If the thought of seeing naked potting soil at the dining table doesn't sit well with you, consider topdressing your pot with inexpensive aquarium gravel, decorative river rocks, filbert nuts or glass beads. They all come in decorative colors and they will give table top containers a polished, finished look. These types of toppers wil all prevent soil from splashing onto the table when watering.
Don't be afraid to pack plants tightly to achieve a full or finished appearance in temporary centerpieces. Many plants can withstand the removal of much of the medium from around their roots for several days before showing signs of stress.
Color doesn't need to come exlusively from flowers; plenty of plants derive most or all of their color impact from leaves. Foliage plants
provide a long lasting visual impact and are appreciated by guests sensitive to flower fragrances or pollen.
When it comes to adding pizzazz, think beyond potted plants. Consider including cut or silk flowers, fruit, branches, food, ribbons, candles, decorative rocks, moss, or whatever you like. All of these things can be easily removed as they fade or as your mood changes. Go with seasonal or holiday looks also. They are so easy to do!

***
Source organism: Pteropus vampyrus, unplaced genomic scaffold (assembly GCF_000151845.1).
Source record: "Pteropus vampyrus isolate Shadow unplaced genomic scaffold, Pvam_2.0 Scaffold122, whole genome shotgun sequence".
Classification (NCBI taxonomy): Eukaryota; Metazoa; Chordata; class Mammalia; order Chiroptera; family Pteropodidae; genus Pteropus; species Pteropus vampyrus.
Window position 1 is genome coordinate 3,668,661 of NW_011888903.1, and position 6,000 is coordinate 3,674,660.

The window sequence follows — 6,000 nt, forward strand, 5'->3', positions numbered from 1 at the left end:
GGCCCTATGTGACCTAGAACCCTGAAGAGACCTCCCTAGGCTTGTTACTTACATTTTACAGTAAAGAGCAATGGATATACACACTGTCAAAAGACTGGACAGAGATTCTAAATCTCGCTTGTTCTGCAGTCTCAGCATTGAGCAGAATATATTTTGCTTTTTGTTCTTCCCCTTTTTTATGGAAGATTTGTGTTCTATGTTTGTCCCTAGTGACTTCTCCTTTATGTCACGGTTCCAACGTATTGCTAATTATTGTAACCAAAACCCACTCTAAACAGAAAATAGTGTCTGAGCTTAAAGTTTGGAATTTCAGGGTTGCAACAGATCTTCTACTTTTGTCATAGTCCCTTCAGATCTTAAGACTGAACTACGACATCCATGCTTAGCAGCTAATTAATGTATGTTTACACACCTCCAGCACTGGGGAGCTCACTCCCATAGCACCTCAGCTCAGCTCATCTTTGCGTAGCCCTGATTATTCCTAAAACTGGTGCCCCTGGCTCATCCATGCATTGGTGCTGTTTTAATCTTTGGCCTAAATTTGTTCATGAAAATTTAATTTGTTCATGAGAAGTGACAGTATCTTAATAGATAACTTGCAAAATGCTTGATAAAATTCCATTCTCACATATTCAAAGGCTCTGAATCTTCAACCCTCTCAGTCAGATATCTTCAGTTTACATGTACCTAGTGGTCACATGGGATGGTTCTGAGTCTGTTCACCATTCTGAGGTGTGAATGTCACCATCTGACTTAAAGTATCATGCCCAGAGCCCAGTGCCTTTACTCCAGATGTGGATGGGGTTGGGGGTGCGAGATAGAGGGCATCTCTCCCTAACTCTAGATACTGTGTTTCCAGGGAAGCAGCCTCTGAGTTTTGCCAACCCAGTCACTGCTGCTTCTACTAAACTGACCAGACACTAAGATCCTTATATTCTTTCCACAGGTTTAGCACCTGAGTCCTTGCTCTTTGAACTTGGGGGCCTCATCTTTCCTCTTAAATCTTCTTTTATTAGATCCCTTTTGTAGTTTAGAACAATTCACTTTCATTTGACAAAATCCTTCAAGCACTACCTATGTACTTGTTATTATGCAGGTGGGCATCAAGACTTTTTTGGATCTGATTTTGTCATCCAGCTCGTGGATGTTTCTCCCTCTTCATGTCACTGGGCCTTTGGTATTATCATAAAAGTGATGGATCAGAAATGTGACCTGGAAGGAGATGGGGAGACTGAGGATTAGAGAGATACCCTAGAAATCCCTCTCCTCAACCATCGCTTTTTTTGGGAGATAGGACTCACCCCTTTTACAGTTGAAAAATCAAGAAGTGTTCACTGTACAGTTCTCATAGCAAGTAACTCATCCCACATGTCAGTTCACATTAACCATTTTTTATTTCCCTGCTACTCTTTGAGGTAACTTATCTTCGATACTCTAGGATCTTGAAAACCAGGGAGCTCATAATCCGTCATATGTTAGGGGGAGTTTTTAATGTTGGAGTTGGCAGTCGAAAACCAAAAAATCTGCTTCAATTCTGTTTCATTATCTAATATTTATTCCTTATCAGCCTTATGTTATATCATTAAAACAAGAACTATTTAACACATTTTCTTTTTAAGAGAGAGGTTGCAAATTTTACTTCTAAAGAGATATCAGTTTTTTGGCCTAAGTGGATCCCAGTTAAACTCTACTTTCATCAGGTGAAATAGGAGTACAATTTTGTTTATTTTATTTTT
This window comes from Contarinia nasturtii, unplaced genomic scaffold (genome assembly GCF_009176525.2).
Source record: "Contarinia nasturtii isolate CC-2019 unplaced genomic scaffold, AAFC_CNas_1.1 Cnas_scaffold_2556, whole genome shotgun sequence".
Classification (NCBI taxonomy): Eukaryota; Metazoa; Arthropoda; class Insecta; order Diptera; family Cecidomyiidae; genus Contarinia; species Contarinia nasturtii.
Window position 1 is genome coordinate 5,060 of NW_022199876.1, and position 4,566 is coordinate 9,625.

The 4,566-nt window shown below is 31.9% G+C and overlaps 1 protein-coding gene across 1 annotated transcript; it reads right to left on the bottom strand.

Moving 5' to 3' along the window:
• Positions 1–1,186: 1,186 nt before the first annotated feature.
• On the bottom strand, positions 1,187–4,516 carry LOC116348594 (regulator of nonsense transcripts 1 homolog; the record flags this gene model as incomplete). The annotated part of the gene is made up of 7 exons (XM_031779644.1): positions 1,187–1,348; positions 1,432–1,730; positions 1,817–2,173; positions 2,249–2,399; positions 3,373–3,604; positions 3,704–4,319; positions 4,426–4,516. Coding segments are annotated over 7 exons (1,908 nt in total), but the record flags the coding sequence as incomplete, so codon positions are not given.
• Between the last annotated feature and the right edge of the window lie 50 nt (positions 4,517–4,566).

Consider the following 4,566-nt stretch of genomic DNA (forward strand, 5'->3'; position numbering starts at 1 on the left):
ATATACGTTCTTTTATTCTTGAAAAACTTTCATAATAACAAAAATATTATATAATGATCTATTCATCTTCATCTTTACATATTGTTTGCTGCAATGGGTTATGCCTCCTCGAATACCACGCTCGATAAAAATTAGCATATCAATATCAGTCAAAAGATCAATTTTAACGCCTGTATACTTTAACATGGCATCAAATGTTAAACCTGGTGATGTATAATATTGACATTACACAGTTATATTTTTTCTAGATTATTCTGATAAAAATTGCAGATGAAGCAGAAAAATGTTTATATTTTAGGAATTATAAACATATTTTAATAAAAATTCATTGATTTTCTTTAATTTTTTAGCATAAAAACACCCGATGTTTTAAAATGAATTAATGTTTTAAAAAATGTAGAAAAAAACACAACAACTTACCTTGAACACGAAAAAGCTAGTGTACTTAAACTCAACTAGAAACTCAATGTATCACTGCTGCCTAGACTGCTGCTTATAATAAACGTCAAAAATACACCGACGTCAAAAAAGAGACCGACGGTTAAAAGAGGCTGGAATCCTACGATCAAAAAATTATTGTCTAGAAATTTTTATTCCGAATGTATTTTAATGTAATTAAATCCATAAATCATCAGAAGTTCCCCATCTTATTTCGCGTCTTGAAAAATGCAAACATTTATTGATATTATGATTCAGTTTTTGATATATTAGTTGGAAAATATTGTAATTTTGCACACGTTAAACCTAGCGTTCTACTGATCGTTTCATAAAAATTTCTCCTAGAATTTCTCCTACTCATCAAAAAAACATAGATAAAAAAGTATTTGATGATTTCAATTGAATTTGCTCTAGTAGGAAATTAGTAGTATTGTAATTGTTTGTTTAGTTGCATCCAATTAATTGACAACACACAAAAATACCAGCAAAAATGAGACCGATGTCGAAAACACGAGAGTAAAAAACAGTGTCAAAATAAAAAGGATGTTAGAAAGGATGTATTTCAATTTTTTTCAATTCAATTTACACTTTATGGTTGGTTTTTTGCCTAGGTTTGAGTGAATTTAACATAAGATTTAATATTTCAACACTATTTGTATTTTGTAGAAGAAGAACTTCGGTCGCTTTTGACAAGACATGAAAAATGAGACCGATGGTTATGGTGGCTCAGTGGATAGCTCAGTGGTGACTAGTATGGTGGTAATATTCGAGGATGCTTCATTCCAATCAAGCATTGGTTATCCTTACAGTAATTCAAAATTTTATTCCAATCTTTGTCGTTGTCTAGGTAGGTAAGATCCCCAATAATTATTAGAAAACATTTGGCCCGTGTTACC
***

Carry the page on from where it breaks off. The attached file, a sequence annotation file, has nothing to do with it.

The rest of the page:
All though you want your dining table centerpiece to draw attention, you do not want it to be an obstacle for your guests. To determine the right size for your table, follow these guidelines to help you create a conversation piece rather than an annoyance.
Make sure you have enough elbow room. To determine the maximum width and length of a dining table centerpiece, set the table fully, placing a dinner plate or large serving platter in the middle of the table. Then see how much space can be left around the center plate without crowding any of the serving pieces, stemware, and any other items above the plates. Mark the area with a string or something of a similar shape, and measure the area for the container's
width & length.
Keep the height below eye level.
To determine the maximum height of a dining table piece, sit at the table with someone of average height sitting across from you. Stack items in the middle of the table until they reach the level of the other person's chin, then measure and record the height. Use the determined height as a guideline when composing your container.
Spruce up your outdoor dining and entertainment spaces with decorative planted centerpieces. Keep in mind the table elements and surroundings - such as furniture, carpets, walls, and decorative objects - and choose compatible colors that suit the occassion. Portable centerpieces are a great way to introduce
color and style to any table. Putting these pots together isn't hard but it does require some thoughtful planning. Design is important but so is functionality. The art of creating effective tabletop containers goes beyond providing potted plants with the right light, nutrients, and water. Practical considerations, such as how long you plan to showcase the container
and where you intend to display it, play a role in helping.
Lastly, remember the "design police" probably won't be invited to sit at your table, but if they do show up, tell them you have they enjoy your creation.